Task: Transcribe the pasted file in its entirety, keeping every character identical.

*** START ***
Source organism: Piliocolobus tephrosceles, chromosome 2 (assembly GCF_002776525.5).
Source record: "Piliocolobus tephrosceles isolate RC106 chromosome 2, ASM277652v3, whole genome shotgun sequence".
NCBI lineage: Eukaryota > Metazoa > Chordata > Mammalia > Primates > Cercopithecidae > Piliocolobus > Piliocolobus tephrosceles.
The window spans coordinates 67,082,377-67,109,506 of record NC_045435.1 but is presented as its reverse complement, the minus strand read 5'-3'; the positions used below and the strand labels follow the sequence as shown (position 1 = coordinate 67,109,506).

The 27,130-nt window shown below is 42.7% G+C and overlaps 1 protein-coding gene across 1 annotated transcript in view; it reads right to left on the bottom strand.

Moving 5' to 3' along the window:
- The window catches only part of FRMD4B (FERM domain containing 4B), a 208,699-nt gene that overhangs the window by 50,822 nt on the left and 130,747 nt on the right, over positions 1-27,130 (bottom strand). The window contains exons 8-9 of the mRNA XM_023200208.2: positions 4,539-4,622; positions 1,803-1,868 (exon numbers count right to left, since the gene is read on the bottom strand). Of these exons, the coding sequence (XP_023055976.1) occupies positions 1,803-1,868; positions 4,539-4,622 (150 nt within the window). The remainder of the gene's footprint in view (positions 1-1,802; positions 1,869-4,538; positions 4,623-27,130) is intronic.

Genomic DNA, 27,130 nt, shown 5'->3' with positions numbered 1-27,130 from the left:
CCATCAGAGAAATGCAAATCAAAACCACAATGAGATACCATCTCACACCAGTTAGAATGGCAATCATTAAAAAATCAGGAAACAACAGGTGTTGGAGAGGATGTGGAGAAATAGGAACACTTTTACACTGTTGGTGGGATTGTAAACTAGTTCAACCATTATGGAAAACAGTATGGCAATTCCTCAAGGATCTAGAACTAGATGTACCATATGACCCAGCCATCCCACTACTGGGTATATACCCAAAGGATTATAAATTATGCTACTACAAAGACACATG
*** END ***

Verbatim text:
Source organism: Piliocolobus tephrosceles, chromosome 2 (assembly GCF_002776525.5).
Source record: "Piliocolobus tephrosceles isolate RC106 chromosome 2, ASM277652v3, whole genome shotgun sequence".
NCBI lineage: Eukaryota > Metazoa > Chordata > Mammalia > Primates > Cercopithecidae > Piliocolobus > Piliocolobus tephrosceles.
The window spans coordinates 67,082,377-67,109,506 of record NC_045435.1 but is presented as its reverse complement, the minus strand read 5'-3'; the positions used below and the strand labels follow the sequence as shown (position 1 = coordinate 67,109,506).

The 27,130-nt window shown below is 42.7% G+C and overlaps 1 protein-coding gene across 1 annotated transcript in view; it reads right to left on the bottom strand.

Moving 5' to 3' along the window:
- The window catches only part of FRMD4B (FERM domain containing 4B), a 208,699-nt gene that overhangs the window by 50,822 nt on the left and 130,747 nt on the right, over positions 1-27,130 (bottom strand). The window contains exons 8-9 of the mRNA XM_023200208.2: positions 4,539-4,622; positions 1,803-1,868 (exon numbers count right to left, since the gene is read on the bottom strand). Of these exons, the coding sequence (XP_023055976.1) occupies positions 1,803-1,868; positions 4,539-4,622 (150 nt within the window). The remainder of the gene's footprint in view (positions 1-1,802; positions 1,869-4,538; positions 4,623-27,130) is intronic.

Genomic DNA, 27,130 nt, shown 5'->3' with positions numbered 1-27,130 from the left:
CCATCAGAGAAATGCAAATCAAAACCACAATGAGATACCATCTCACACCAGTTAGAATGGCAATCATTAAAAAATCAGGAAACAACAGGTGTTGGAGAGGATGTGGAGAAATAGGAACACTTTTACACTGTTGGTGGGATTGTAAACTAGTTCAACCATTATGGAAAACAGTATGGCAATTCCTCAAGGATCTAGAACTAGATGTACCATATGACCCAGCCATCCCACTACTGGGTATATACCCAAAGGATTATAAATTATGCTACTACAAAGACACATG